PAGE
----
In 1995 we conducted a pilot study of brood ecology of the Common Eider Somateria mollissima with specific reference to movements, habitat use and behaviour of both adult females and ducklings on the Wolves Archipelago in the Bay of Fundy. Information generated from this colony, particularly recruitment, over the next 3 years was to be used in conjunction with information collected from other breeding colonies to develop a model of the role of post-hatch ecology in the demographics of Common Eiders in the Bay of Fundy.

The effect of body condition on subsequent creche attendance in Common Eiders (Somateria mollissima)

Creches are groups containing any number of adult female(s) and duckling(s), two or more of which are parentally unrelated. Several authors have suggested that the body condition of ducks is a determining factor in parental care and that females in poor condition more readily abandon their young. In 1997 and 1998, 285 adult female Common Eiders breeding on Green Island were captured and nasal tagged. Our objective was to examine the relationship between adult female condition, using multiple measures of body size, and subsequent membership in creche.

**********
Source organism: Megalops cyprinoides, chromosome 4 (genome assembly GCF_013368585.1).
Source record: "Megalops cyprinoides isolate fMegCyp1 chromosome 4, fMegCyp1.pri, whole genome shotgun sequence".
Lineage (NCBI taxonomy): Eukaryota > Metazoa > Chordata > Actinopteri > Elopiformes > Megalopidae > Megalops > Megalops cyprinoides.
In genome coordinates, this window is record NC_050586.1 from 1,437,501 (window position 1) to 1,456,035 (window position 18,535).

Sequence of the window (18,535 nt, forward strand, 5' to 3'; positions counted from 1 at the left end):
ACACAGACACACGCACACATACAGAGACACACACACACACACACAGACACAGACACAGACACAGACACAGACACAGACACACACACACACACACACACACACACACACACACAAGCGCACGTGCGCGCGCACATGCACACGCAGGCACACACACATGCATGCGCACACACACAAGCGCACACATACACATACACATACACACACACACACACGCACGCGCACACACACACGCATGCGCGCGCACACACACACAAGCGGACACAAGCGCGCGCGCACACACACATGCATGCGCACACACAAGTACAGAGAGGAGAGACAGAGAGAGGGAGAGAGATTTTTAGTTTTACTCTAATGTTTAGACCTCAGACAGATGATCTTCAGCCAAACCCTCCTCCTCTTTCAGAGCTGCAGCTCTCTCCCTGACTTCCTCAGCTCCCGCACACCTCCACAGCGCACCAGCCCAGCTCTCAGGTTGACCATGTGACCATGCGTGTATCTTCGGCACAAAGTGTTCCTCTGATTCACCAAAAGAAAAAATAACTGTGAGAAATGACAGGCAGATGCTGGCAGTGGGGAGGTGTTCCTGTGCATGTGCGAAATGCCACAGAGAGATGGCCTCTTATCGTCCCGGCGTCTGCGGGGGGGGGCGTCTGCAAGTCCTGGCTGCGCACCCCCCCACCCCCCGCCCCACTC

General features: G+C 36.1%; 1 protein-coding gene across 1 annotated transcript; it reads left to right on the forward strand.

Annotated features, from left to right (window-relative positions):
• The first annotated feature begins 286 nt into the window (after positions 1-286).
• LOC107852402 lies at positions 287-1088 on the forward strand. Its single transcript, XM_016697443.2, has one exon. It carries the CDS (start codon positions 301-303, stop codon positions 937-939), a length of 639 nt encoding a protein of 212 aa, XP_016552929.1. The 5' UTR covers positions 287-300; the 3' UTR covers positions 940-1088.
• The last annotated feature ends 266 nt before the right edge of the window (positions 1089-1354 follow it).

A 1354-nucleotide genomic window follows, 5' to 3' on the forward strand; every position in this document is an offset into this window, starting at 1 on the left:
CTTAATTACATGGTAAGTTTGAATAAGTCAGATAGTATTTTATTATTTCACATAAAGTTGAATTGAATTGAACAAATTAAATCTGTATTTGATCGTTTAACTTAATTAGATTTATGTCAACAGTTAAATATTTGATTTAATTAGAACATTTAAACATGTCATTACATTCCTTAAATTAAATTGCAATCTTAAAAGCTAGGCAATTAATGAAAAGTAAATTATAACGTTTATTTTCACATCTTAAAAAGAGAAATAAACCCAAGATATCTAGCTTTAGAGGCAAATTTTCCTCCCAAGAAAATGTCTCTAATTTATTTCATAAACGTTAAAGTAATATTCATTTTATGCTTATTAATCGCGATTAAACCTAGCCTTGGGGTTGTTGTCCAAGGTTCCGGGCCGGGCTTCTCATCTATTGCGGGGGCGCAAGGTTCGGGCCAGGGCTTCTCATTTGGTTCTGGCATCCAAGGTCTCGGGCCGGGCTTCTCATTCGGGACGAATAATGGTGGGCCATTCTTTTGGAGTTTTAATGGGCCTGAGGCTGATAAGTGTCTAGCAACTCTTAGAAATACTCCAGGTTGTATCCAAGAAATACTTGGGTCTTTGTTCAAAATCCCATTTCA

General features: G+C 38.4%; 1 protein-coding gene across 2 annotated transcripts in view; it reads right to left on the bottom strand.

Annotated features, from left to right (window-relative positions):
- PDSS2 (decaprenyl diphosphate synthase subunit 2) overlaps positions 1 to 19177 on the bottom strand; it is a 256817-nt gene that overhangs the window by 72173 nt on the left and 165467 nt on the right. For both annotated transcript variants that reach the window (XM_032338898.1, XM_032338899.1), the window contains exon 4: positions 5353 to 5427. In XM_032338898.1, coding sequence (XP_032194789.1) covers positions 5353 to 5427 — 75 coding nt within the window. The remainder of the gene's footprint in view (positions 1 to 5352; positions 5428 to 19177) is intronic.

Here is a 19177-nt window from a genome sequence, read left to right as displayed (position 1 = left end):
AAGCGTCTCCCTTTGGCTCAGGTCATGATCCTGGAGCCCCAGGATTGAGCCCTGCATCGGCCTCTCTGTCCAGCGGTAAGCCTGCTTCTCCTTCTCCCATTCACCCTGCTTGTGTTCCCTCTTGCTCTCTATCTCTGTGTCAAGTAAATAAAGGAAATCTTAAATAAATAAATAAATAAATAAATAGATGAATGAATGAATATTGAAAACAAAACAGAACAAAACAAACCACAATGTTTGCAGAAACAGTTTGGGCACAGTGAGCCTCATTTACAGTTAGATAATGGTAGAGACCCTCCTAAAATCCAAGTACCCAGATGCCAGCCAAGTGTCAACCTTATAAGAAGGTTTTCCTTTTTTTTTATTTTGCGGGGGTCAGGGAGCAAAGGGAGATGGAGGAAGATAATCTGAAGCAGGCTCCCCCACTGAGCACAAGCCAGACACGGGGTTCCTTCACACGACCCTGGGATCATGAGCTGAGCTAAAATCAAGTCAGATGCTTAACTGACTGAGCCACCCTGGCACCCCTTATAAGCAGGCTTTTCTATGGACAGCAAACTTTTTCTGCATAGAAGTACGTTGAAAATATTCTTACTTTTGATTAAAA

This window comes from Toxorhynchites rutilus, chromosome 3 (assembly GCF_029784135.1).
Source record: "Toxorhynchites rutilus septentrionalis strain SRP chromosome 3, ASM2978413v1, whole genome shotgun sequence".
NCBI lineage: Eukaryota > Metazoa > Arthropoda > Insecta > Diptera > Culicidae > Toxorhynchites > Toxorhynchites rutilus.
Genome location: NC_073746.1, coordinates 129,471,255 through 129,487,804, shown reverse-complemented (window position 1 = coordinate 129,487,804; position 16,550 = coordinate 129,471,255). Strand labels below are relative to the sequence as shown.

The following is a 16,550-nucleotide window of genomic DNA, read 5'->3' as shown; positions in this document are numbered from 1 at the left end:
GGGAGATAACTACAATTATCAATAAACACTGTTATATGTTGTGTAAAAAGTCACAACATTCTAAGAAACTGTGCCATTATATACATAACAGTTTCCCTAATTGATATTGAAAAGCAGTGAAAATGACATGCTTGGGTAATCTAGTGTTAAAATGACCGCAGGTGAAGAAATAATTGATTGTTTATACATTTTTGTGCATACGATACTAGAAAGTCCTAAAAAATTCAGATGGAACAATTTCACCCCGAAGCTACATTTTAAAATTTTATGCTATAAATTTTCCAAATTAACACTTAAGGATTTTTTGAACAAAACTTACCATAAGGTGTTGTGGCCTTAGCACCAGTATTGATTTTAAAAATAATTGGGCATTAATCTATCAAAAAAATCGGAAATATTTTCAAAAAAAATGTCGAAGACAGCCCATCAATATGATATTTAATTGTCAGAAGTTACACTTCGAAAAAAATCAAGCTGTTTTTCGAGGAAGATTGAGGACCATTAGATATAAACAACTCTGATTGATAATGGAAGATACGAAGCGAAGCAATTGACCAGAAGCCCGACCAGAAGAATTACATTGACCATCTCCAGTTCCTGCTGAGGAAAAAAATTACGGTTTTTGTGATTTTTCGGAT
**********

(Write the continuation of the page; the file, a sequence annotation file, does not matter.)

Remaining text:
Importance Of Common Eiders In An Intertidal Community: Predation, Disturbance, And Indirect Effects

Intertidal community ecology is an extremely well developed field. However, sea ducks are frequently neglected in intertidal community studies, because they are viewed as transient or not sufficiently numerous to have an effect. This may be a mistake, because recent work with other aquatic birds indicates that they can be very important in structuring communities. We examined the importance of Common Eiders (Somateria mollissima) as predators in an intertidal invertebrate community in Passamaquoddy Bay, New Brunswick, Canada.